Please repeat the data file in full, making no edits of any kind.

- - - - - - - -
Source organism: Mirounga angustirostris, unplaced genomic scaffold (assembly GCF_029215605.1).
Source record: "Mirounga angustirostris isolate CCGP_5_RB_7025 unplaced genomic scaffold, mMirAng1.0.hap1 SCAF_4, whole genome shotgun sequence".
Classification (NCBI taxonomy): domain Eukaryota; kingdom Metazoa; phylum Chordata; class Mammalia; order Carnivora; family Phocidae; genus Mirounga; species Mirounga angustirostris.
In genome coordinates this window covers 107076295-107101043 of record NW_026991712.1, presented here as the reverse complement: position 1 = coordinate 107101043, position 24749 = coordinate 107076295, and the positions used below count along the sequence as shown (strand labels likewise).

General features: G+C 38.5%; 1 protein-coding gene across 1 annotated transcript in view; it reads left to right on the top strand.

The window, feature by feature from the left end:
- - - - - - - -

Source organism: Mirounga angustirostris, unplaced genomic scaffold (assembly GCF_029215605.1).
Source record: "Mirounga angustirostris isolate CCGP_5_RB_7025 unplaced genomic scaffold, mMirAng1.0.hap1 SCAF_4, whole genome shotgun sequence".
Classification (NCBI taxonomy): domain Eukaryota; kingdom Metazoa; phylum Chordata; class Mammalia; order Carnivora; family Phocidae; genus Mirounga; species Mirounga angustirostris.
In genome coordinates this window covers 107076295-107101043 of record NW_026991712.1, presented here as the reverse complement: position 1 = coordinate 107101043, position 24749 = coordinate 107076295, and the positions used below count along the sequence as shown (strand labels likewise).

General features: G+C 38.5%; 1 protein-coding gene across 1 annotated transcript in view; it reads left to right on the top strand.

The window, feature by feature from the left end: